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(p. 11) Thinking Through Exposure 

(p. 11) Thinking Through Exposure
Chapter:
(p. 11) Thinking Through Exposure
Author(s):

Jasper A. J. Smits

, Mark B. Powers

, and Michael W. Otto

DOI:
10.1093/med-psych/9780190602451.003.0002
Page of

date: 19 October 2019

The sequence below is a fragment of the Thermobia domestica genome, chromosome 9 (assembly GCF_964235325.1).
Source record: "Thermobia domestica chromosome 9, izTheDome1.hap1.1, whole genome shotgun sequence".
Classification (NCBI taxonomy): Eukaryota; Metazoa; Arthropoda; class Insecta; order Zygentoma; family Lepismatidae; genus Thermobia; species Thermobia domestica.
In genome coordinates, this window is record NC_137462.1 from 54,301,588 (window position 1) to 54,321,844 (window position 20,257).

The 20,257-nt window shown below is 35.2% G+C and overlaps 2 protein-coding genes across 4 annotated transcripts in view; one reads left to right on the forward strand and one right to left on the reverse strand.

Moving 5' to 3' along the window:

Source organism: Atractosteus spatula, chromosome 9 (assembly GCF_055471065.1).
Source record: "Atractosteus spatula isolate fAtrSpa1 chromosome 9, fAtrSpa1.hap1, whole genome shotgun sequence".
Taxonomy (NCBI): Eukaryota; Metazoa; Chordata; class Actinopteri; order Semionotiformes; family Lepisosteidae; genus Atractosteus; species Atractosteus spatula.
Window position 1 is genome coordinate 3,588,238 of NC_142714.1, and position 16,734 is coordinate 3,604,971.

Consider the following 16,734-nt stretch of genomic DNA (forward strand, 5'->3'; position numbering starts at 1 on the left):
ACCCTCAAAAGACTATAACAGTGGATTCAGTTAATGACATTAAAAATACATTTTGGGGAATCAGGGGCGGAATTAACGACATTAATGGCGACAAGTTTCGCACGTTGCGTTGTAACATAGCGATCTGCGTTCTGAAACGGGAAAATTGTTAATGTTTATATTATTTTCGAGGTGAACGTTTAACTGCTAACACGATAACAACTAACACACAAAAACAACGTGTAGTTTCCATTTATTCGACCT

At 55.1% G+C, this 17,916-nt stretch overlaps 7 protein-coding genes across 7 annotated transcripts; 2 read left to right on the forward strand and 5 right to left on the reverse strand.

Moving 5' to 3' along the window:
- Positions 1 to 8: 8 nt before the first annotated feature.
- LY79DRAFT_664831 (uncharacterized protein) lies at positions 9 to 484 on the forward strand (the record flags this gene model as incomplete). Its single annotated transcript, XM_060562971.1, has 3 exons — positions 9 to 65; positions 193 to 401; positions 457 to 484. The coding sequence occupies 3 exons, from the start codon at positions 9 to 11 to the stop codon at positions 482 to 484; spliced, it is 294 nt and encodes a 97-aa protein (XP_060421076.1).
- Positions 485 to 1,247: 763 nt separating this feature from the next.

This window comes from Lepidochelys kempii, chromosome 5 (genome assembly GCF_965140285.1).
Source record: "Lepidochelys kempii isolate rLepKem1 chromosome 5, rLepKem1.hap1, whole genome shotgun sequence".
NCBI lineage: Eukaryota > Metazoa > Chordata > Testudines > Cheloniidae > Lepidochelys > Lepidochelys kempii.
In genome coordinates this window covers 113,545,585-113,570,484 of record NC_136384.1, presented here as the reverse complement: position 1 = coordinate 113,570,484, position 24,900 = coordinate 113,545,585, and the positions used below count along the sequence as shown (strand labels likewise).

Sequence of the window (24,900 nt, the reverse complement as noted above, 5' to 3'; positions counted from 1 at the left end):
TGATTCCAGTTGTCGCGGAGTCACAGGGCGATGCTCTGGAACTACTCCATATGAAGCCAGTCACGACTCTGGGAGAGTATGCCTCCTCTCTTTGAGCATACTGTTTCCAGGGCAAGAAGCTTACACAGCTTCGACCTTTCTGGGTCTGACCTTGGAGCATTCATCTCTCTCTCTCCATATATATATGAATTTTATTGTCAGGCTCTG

Chapter 2 introduces a model of fears in terms of a network of learned associations among interconnected nodes. When these memories are cued, they can elicit expectancies for potential threat outcomes. Exposure therapy is used to alter these danger expectancies through new learning through confronting feared cues. This is an active learning process in which patients learn unconditional safety in response to their fear cues across diverse contexts. Over time, patients learn the difference between danger and fear (true vs. false alarms). To achieve this, it is important to (a) identify negative outcome expectancies to safe but feared cues (false alarms), (b) actively test these expectancies with exposure, (c) conduct postexposure processing of what was (was not) learned, and (d) rehearse this learning between sessions.

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